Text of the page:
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Chapter 8

Leila was deep in her new draught of life. When she fell in love it had always been over head and ears, and so far her passion had always burnt itself out before that of her partner. This had been, of course, a great advantage to her. Not that Leila had ever expected her passions to burn themselves out. When she fell in love she had always thought it was for always. This time she was sure it was, surer than she had ever been. Jimmy Fort seemed to her the man she had been looking for all her life. He was not so good-looking as either Farie or Lynch, but beside him these others seemed to her now almost ridiculous. Indeed they did not figure at all, they shrank, they withered, they were husks, together with the others for whom she had known passing weaknesses. There was only one man in the world for her now, and would be for evermore. She did not idealise him either, it was more serious than that; she was thrilled by his voice, and his touch, she dreamed of him, longed for him when he was not with her. She worried, too, for she was perfectly aware that he was not half as fond of her as she was of him. Such a new experience puzzled her, kept her instincts painfully on the alert. It was perhaps just this uncertainty about his affection which made him seem more precious than any of the others. But there was ever the other reason, too-consciousness that Time was after her, and this her last grand passion. She watched him as a mother-cat watches her kitten, without seeming to, of course, for she had much experience. She had begun to have a curious secret jealousy of Noel though why she could not have said. It was perhaps merely incidental to her age, or sprang from that vague resemblance between her and one who outrivalled even what she had been as a girl; or from the occasional allusions Fort made to what he called "that little fairy princess." Something intangible, instinctive, gave her that jealousy. Until the death of her young cousin's lover she had felt safe, for she knew that Jimmy Fort would not hanker after another man's property; had he not proved that in old days, with herself, by running away from her? And she had often regretted having told him of Cyril Morland's death. One day she determined to repair that error. It was at the Zoo, where they often went on Sunday afternoons. They were standing before a creature called the meercat, which reminded them both of old days on the veldt. Without turning her head she said, as if to the little animal: "Do you know that your fairy princess, as you call her, is going to have what is known as a war-baby?"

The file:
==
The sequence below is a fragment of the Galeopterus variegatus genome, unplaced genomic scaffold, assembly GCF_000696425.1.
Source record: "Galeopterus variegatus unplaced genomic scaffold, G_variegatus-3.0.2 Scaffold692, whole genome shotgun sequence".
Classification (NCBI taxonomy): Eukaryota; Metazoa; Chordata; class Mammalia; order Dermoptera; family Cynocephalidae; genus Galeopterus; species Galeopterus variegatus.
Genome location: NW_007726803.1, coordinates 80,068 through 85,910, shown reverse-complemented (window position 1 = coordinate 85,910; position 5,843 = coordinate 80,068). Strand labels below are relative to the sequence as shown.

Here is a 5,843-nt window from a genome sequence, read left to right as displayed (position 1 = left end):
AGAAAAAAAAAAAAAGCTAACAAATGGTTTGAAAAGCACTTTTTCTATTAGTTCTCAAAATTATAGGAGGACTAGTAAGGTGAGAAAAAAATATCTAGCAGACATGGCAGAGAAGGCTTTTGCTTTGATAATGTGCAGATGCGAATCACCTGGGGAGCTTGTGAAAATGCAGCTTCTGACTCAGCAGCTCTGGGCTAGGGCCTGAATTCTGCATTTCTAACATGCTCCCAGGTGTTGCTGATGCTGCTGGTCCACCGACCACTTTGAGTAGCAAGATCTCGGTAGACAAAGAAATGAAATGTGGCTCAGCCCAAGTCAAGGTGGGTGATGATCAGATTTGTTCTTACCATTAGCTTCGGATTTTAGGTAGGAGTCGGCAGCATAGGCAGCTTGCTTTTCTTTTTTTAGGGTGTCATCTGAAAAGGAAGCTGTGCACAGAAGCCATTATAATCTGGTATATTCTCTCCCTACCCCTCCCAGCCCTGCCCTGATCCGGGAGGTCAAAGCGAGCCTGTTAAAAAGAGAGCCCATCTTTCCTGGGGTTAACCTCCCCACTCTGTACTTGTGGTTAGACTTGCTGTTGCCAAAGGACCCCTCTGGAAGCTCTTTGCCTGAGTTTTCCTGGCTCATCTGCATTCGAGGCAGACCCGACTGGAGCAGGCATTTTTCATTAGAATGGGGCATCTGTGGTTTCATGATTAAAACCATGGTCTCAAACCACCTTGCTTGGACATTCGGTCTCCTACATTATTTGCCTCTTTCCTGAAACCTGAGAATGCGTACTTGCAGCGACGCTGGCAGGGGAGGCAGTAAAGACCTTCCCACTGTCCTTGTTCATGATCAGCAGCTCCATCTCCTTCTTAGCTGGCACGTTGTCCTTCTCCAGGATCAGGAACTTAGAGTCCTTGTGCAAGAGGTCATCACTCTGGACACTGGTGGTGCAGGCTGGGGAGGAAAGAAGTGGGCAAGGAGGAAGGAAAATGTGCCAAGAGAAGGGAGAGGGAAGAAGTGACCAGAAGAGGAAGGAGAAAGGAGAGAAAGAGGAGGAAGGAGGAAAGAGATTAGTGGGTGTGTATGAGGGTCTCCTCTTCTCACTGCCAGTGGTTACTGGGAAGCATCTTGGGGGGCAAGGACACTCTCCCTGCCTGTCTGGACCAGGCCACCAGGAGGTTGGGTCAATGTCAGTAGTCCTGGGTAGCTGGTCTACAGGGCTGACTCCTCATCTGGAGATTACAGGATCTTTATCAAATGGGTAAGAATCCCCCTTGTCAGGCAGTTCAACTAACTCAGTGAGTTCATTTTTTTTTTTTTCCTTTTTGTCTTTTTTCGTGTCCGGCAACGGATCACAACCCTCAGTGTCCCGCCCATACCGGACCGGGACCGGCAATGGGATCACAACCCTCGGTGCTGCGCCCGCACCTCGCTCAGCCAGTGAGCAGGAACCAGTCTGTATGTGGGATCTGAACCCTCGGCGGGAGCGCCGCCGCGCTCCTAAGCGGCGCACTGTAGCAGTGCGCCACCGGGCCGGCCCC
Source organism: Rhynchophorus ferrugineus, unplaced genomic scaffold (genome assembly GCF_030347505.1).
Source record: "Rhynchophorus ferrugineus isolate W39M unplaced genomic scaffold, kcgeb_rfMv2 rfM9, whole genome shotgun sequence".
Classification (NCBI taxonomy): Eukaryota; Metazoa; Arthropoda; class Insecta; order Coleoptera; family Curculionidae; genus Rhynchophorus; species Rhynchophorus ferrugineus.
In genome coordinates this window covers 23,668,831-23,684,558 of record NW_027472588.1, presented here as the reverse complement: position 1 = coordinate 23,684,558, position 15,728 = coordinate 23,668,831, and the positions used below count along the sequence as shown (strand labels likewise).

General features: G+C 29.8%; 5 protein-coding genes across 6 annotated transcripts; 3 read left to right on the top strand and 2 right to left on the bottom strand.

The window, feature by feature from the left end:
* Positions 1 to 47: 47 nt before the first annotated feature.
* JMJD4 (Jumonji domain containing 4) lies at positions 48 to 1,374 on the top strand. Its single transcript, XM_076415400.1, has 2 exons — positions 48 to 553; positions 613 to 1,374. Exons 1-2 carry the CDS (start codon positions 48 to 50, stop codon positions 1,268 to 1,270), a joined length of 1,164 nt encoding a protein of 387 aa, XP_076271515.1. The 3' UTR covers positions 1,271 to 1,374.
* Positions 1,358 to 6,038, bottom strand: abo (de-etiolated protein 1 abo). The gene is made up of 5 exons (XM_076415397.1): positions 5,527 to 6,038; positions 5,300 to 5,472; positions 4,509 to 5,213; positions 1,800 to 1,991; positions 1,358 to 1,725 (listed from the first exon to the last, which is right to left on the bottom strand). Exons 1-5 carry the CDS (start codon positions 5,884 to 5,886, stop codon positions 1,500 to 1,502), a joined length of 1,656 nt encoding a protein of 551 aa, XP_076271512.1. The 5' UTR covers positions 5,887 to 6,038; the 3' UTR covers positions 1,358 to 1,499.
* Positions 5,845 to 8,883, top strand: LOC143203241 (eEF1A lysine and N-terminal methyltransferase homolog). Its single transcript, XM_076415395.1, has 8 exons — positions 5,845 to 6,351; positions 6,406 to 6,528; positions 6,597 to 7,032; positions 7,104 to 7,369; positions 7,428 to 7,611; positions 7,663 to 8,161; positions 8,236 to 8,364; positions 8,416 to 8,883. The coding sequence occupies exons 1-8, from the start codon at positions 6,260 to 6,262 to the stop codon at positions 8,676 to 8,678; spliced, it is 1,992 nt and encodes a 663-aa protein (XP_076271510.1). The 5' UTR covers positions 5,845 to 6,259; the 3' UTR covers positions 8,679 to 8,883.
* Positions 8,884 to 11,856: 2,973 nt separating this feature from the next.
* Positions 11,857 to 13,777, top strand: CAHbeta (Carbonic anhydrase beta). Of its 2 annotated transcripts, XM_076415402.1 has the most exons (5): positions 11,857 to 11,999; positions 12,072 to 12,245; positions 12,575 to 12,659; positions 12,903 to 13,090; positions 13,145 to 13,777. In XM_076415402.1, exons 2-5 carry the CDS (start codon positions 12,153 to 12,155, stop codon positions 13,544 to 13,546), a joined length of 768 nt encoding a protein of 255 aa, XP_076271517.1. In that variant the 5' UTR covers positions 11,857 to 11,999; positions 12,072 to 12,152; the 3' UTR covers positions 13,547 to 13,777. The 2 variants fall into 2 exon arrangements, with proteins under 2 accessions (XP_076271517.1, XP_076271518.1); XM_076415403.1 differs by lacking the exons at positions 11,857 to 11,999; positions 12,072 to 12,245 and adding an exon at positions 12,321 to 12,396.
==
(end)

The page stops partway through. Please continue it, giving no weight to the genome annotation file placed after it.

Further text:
The sound of his "What!" gave her quite a stab. It was so utterly horrified.

She said stubbornly: "She came and told me all about it. The boy is dead, as you know. Yes, terrible, isn't it?" And she looked at him. His face was almost comic, so wrinkled up with incredulity.

"That lovely child! But it's impossible!"

"The impossible is sometimes true, Jimmy."

"I refuse to believe it."

"I tell you it is so," she said angrily.

"What a ghastly shame!"

"It was her own doing; she said so, herself."

"And her father--the padre! My God!"

Leila was suddenly smitten with a horrible doubt. She had thought it would disgust him, cure him of any little tendency to romanticise that child; and now she perceived that it was rousing in him, instead, a dangerous compassion. She could have bitten her tongue out for having spoken. When he got on the high horse of some championship, he was not to be trusted, she had found that out; was even finding it out bitterly in her own relations with him, constantly aware that half her hold on him, at least, lay in his sense of chivalry, aware that he knew her lurking dread of being flung on the beach, by age. Only ten minutes ago he had uttered a tirade before the cage of a monkey which seemed unhappy. And now she had roused that dangerous side of him in favour of Noel. What an idiot she had been!

"Don't look like that, Jimmy. I'm sorry I told you."

His hand did not answer her pressure in the least, but he muttered:

"Well, I do think that's the limit. What's to be done for her?"

Leila answered softly: "Nothing, I'm afraid. Do you love me?" And she pressed his hand hard.

"Of course."